Webcasts

Live Webcasts and Webinars on orthopaedic topics.

The Rush Cartilage Restoration Center in Chicago presents a Web cast produced for physicians and other health care professionals to learn about cartilage restoration of the knee The program features three surgical procedures and interviews with patients of cartilage restoration, researchers in the field, and other nationally known cartilage surgeons. View Webcast

Orthopedics: The Chicago Cartilage Course, a comprehensive two-day course on cartilage repair, will be held starting Friday, May 7 at Rush University Medical Center, Chicago. The course will provide an update on the clinical management and surgical techniques for cartilage repair and is designed for orthopedic surgeons, sports medicine specialists, including fellows and residents, as well as physical therapists and athletic trainers. View live surgical webcast demonstrations beginning at 9:45 am CDT (14:45 UTC) featuring allograft meniscus transplantation, autologous chondrocyte implantation and osteochondral allograft, performed by Brian Cole, MD, director of the Rush Cartilage Restoration Center at Rush University Medical Center; Jack Farr, MD, director of the Cartilage Restoration Center of Indiana, Indiana University; Wayne Gersoff, MD, clinical assistant professor in the department of orthopedic surgery at the University of Colorado Health Sciences, Denver; and Riley Williams, MD, assistant professor in the department of orthopedic surgery at the Hospital for Special Surgery, New York. View Webcast

Orthopedics: See a "Minimally Invasive Primary Total Knee Arthroplasty" in a live webcast on March 23, 2003, at 7:00 p.m. EST from the Tift Regional Medical Center in Tifton, Georgia. The surgical presentation will demonstrate the latest evolution in TKR techniques using smaller instruments to allow smaller incisions. Jim Scott, MD, founder and president of the Georgia Sports Medicine and Orthopedic Clinic will perform the surgery and Keith Berends, MD, from the Joint Implant Surgeons in Columbus, Ohio will moderate the program. This activity is sponsored by the University of Medicine & Dentistry of New Jersey (UMDNJ) and the Center for Continuing and Outreach Education (CCOE). UMDNJ-CCOE designates this activity for a maximum of 1.0 category 1 credit toward the AMA Physician's Recognition Award. View Webcast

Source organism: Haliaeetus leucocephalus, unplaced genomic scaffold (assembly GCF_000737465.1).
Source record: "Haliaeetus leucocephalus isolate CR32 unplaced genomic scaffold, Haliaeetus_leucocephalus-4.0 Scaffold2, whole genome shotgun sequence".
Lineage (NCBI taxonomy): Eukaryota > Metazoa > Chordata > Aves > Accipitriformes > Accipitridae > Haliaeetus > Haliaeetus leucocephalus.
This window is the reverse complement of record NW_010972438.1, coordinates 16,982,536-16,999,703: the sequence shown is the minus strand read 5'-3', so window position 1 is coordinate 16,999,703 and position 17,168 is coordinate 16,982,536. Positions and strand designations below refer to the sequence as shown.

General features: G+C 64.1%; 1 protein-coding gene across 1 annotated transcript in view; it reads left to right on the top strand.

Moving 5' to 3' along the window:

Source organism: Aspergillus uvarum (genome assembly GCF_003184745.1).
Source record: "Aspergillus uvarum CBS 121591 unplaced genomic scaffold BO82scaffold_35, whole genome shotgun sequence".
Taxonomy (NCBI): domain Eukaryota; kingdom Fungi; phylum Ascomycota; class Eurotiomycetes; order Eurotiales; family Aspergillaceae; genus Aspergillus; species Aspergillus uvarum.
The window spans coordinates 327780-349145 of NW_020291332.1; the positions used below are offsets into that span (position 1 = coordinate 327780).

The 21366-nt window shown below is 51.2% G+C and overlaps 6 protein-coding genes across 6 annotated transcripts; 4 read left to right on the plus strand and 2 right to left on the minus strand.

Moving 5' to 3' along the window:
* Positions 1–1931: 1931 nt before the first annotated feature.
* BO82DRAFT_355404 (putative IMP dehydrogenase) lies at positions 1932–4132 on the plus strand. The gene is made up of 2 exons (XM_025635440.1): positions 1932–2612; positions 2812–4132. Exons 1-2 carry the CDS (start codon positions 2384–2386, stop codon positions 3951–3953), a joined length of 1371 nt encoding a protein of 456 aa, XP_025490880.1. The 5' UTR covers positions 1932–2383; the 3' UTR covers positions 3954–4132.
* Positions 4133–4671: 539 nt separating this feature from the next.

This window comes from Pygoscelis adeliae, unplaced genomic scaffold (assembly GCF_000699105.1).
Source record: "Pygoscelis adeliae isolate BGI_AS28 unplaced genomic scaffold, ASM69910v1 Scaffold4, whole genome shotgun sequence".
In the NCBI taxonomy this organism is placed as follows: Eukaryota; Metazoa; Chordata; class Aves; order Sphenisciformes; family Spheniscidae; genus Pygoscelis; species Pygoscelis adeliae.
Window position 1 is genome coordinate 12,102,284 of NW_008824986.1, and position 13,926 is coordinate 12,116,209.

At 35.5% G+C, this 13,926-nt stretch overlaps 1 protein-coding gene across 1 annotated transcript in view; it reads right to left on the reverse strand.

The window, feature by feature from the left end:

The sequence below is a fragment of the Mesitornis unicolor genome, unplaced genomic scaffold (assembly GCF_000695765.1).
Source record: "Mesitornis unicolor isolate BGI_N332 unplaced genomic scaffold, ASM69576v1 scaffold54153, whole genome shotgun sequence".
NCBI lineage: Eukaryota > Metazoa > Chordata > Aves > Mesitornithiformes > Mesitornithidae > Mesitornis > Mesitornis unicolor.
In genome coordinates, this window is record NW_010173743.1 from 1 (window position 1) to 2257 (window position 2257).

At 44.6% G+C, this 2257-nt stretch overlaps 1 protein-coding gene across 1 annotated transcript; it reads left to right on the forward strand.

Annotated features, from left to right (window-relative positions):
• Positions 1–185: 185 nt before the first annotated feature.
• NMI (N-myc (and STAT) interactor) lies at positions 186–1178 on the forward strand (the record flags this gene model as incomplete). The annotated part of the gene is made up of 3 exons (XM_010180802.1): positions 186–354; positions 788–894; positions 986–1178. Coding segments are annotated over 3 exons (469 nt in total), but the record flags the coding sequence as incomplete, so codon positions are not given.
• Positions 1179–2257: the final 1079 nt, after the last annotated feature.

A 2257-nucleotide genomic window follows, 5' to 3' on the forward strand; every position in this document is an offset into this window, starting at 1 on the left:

Spine Surgery: Millions of people suffer from pain in their necks or arms. A common cause of cervical pain is a rupture or herniation of one or more of the cervical discs. This happens when the annulus of the disc tears and the soft nucleus squeezes out. As a result, pressure is placed on the nerve root or the spinal cord and causes pain in the neck, shoulders, arms and sometimes the hands. Cervical disc herniations can occur as a result of aging, wear and tear, or sudden stress like from an accident. An anterior cervical discectomy is the most common surgical procedure to treat damaged cervical discs. Its goal is to relieve pressure on the nerve roots or on the spinal cord by removing the ruptured disc. Watch neurosurgeons at St. Luke's Medical Center in Milwaukee perform this surgery live at 12:00 Noon C.S.T. View Webcast

Painfully worn-out hips are a by-product of diseases such as osteoarthris, rheumatoid arthritis, and congenital anormalities of the hip joint. One of the wonders of modern medicine was the development of a hip replacement procedure in which the old ball and socket are replaced with artificial (metal and plastic) components, eliminating pain and allowing sufferers to walk with ease again. Watch Dr. Steven Schutzer perform a "mini hip replacement" live from Hartford Hospital, December 3rd, 6:00 pm EST. View Webcast

Minimally Invasive Total Knee Replacement surgery, combined with a single radius knee design has demonstrated a higher level of patient satisfaction when compared to conventional techniques. Watch Peter Bonutti, MD, FACS perform this surgery live from Saint Anthony's Memorial Hospital in Effingham, Illinois on November 24, 2003 at 3:30 PM EST. View Webcast

A new advanced technique for Total Knee Replacement(TKR) will be showcased in a live broadcast on October 28, 2003 at 5 pm EST from Mercy Hospital in Miami. Because of its minimally invasive nature this procedure’s recovery time has been reduced to 50% of the recovery associated with a conventional knee replacement procedure. Cutting into the muscle is minimal, and there is less blood loss, pain and fewer complications. The mini-incision TKR allows patients to substantially improve their quality of life by eliminating pain, regaining more mobility and improved range of motion. Read more....

At 5 p.m.(EDT) on April 29, while the world watches on the Internet, a patient whose knee has been seriously damaged by osteoarthritis will undergo a newly developed procedure designed to restore maximum range of motion with minimal discomfort and recovery time. Gary G. Poehling, M.D., chair of orthopaedic surgery at Wake Forest University Baptist Medical Center, will perform the procedure. CME credit is available. View Webcast

Philips Medical Systems presents a live internet seminar featuring "Spinal Repair: Vertebroplasty". The program takes place on Tuesday, January 28 from 5 p.m. to 6 p.m. EST. View Webcast

Orthopedic surgeons at the Rothman Institute at Thomas Jefferson University Hospital will demonstrate a hip replacement technique that is quicker, better and safer during a Webcast on Jan. 15 starting at 4:30pm(EST). View Webast

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